Will there ever be a time when artificial intelligence may be used as corroborating evidence in estate litigation?
Estate litigators are familiar with section 13 of the Evidence Act, which states that, “an action by or against the heirs, next of kin, executors, administrators or assigns of a deceased person, an opposite or interested party shall not obtain a verdict, judgment or decision on his or her own evidence in respect of any matter occurring before the death of the deceased person, unless such evidence is corroborated by some other material evidence”.
Couple this requirement with the advancement of posthumous artificial intelligence.
According to a recent article on CNN, an AI start-up has been extracting information from the online presence of a deceased person. Information gained from text messages, tweets, and Facebook posts were used to create a computerized chatbot based off the deceased’s personality.
According to the CNN author, several conversations were had with the deceased (as a chatbot), and believed that the deceased’s ethos was well captured. In fact, the author notes that one such friend of the deceased was texting with the chatbot for 30 minutes without realizing that the discussion was with the chatbot.
It is interesting to wonder whether AI will ever develop to the point where a litigator will rely on information from a chatbot as corroborating evidence.
Other interesting blogs discussing estates and technology can be found here:
Yesterday I talked about Section 13 of the Evidence Act (Ontario), which mandates that before someone can bring a claim by or on behalf of an Estate, he or she must have some corroborative evidence. The standard of evidence required was dealt with by the Ontario Court of Appeal in Burns Estate v. Mellon.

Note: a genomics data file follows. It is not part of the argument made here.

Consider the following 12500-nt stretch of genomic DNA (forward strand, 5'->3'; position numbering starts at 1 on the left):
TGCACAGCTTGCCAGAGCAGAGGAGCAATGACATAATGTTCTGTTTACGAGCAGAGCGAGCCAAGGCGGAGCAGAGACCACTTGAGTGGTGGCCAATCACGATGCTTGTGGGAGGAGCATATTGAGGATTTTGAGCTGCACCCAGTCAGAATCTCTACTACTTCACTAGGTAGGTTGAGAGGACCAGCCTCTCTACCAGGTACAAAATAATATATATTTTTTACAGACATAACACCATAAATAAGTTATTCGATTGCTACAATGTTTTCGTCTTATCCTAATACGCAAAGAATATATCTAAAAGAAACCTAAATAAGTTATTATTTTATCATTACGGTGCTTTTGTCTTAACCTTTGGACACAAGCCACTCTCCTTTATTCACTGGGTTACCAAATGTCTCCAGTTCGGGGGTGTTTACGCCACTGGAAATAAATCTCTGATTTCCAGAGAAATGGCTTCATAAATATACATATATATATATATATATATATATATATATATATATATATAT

The Estate Trustees, who were arguing that a transfer to a friend of the deceased during lifetime ought to be reversed because it was subject to a resulting trust, argued that the recipient’s defence that the transfer was a gift ought to be defeated because her corroborative evidence did not remove all reasonable doubt that she had received a gift. The Court of Appeal agreed with the recipient, finding that the strength of evidence need only succeed on a balance of probabilities:
In principle, I see no justification for applying the criminal standard in a civil action. A criminal prosecution differs fundamentally from a civil action, and the criminal standard serves different ends and operates on different assumptions from the civil standard. (See R. v. Schwartz,  2 S.C.R. 443 (S.C.C.), at 462, per Dickson C.J.C. and Lamer J.) Moreover, nothing in s. 13 itself suggests that the Legislature intended to displace proof on a balance of probabilities with proof beyond a reasonable doubt.
Thanks for reading.
How does one prove a negative? This is a challenge facing many estates: after a person dies, individuals spring forth requesting compensation for services rendered on a quantum meruit basis or alleging that promises were made by the deceased. A common example is a claim that one provided domestic services such as cleaning, shopping or laundry.
The riddle of proving a negative is quite relevant to estates litigation because the star witness for the estate is usually, by definition, dead. Fortunately, since estate trustees can’t prove negatives, they don’t have to. Section 13 of the Evidence Act specifically addresses this scenario, requiring independent corroboration of evidence in claims against estates. The provision is designed to prevent claims that consist of mere allegations, which are easy to make, difficult to refute and expensive to litigate. There is a great deal of case law on what constitutes corroboration, the standard of proof and so forth but the provision is a great deterrent to frivolous claims.
It seems trite to say but the Act is worth a review, even for non-litigators. It’s full of counter-intuitive gems that are easily forgotten: for instance, section 9 the Evidence Act states that witnesses are not excused from answering questions tending to criminate them under any Act of the Legislature.
Have a great day,
Listen to Karkus v. Cotroneo 2007
This week on Hull on Estates, Paul Trudelle and Diane Vieira discuss the case of Karkus v. Cotroneo 2007. The case addresses many of the issues that estate lawyers face on a daily basis, such as: proving or disproving gifts, slander of title and the importance of corroborative evidence.